And yet, what could be more selfish than the rhetoric of the pro-choice movement? MY body. MY choice. Just as Republicans may be accused of ignoring their responsibility to the poor and oppressed, so you are guilty of choosing to ignore the possibility that we may have a greater responsibility to humankind—a responsibility to promote a culture of life, instead of death, a culture in which every human life is valued and allowed to reach its full potential. You make the right to choose all about you, while conveniently forgetting that it isn’t all about you—there is, in fact, another human life at stake, whether you like it or not. When you fight for the right to choose, you are saying that you should be able to prioritize your career, your education, your relationship, your convenience, etc., over the future of the fetus inside you.

There are some good points in there, but they are tangent to the main point that the pro-choice movement is selfish.  In fact, as proudly anti-abortion as I am, I would never presume to know this.  It would be preposterous to assume that Hillary Clinton is pro-abortion because she thinks she may need one herself one day.  I have no reason to doubt she holds her beliefs for the reasons she has given.  It’s true that legalized abortion allows one person to pursue her interest at the expense of another, but this is the point its supporters would dispute.  If “personhood” depends only on present mental ability and not substantial form, then they are correct to dispute it.  In fact, the personhood theory of the bioethicists is an error of the intellectual order, just as Cartesian dualism is an intellectual error.  They are, in fact, the same error.

I propose that the author’s accusations of selfishness are unconvincing.  It is the assertion that the fetus is a human being whose interests we are morally constrained to recognize that gives her conclusion what force it has.

There is a strain of thought on the Right, Neoreaction, which reduces Leftism entirely to moral status signaling, dangerous precisely because of the extremes these sorts of status competitions incentivize.  We in the Orthosphere wouldn’t go so far.  We attribute the dynamism of the Left to the ideas themselves.  We think these ideas are wrong; we don’t presume to judge those who hold them.  They are, after all, only following what they have been taught is incontestably true.  In fact, hostility toward liberal persons is always a conservative deformation, often a conservative deficit–the manifestation of an anxiety that one’s beliefs alone do not sufficiently differentiate oneself from the Left, so that one must posit personal moral failings to them as well.  I have no idea if Hillary Clinton has any serious personal flaws, but even if she does, these would be fundamentally irrelevant to the issue at hand.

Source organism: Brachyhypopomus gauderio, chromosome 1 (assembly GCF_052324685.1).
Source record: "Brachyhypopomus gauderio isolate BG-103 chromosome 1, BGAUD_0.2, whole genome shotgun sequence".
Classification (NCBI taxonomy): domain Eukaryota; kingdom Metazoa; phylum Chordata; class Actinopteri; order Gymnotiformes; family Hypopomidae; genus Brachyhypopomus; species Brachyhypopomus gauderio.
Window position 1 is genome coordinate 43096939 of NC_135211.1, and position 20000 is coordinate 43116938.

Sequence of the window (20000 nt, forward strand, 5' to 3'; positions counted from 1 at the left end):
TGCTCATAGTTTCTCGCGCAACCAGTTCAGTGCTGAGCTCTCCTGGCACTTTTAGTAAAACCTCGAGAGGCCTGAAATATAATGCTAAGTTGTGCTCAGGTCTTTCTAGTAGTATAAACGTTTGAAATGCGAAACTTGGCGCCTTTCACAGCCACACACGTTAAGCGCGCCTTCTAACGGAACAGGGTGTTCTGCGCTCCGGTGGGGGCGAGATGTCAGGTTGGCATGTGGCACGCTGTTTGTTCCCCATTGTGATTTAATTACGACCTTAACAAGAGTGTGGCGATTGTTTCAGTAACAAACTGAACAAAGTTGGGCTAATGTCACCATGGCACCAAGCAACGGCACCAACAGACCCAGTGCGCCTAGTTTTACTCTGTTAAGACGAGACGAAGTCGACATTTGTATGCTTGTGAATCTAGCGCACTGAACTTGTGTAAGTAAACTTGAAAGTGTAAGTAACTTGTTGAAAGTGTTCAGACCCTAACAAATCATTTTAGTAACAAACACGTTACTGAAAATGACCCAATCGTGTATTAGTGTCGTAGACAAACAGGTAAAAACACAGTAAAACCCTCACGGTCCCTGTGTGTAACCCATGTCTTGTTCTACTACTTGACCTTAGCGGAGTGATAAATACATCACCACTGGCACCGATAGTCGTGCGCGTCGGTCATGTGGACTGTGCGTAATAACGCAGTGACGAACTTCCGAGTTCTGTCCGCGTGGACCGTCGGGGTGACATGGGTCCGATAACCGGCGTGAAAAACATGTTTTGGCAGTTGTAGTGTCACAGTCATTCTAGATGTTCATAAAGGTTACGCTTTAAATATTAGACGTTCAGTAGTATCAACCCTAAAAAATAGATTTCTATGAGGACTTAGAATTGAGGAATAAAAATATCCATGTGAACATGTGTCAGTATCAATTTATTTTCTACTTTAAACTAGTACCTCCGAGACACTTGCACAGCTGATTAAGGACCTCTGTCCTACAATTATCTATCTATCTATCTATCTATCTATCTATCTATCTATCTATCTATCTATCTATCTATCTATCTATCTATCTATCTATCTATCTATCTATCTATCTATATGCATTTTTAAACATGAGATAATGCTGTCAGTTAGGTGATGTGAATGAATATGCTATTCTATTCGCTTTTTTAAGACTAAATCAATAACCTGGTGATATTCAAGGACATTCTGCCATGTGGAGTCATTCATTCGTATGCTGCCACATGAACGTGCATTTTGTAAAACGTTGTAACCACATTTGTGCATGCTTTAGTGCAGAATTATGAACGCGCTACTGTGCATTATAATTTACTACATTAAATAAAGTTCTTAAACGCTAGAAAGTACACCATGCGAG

The ways of dragons

Don’t let the cool-sounding title fool you.  This is a My Little Pony post.  In particular, this is a post about Spike the baby dragon, Twilight Sparkle’s servant and friend, a disturbingly accurate symbol of boyhood in feminist America.

Imagine a world in which each person has a unique talent and destiny, and it’s conveniently printed on her ass.  That’s the world of the ponies of Equestria.  Each pony has a predestined role, revealed in due time by the appearance of her cutie mark.  The role may be humble, but it is always a fit to her interests and abilities, and it is always good.  (There are, so far as I know, no evil cutie marks.)

Spike is a dragon, although unlike other dragons, he is missing his wings (a symbolically significant detail).  Dragons don’t have cutie marks, but they do have undoubted powers and inclinations.  The trouble is, Spike has been raised since hatching by ponies, who know nothing about dragon society and have no idea how the distinctive qualities of dragons are meant to relate to survival or the common good.  Unlike the ponies, Spike exists in a state of alienation from his nature.  It is no artistic accident that Spike is also a boy dragon in a girl-dominated environment.  True, Spike’s master, Twilight, has an older brother who seems masculine in a well-adjusted way (former captain of the royal guard, married to the unmistakably feminine Princess Cadence), but Spike doesn’t seem to have spent much time with him or with any other masculine role models.  His friends are Twilight and her five major girlfriends.

This is what a feminist looks like.

This is what a feminist looks like.

How does Spike relate to his dragon nature?  In the season 2 episode “Secret of my Excess”, receiving birthday gifts trigger’s Spike’s dragon hoarding instinct, causing him to begin growing up into an increasingly large, voracious dragon.  No doubt, these instincts serve some important purpose in a dragon’s natural habitat, but in Ponyville, they seem purely anti-social.  In the end, Spike repudiates his natural greed, shrinking back into a baby dragon.  He is thus left in the unnatural state of having no morally acceptable way to pass into dragon adulthood.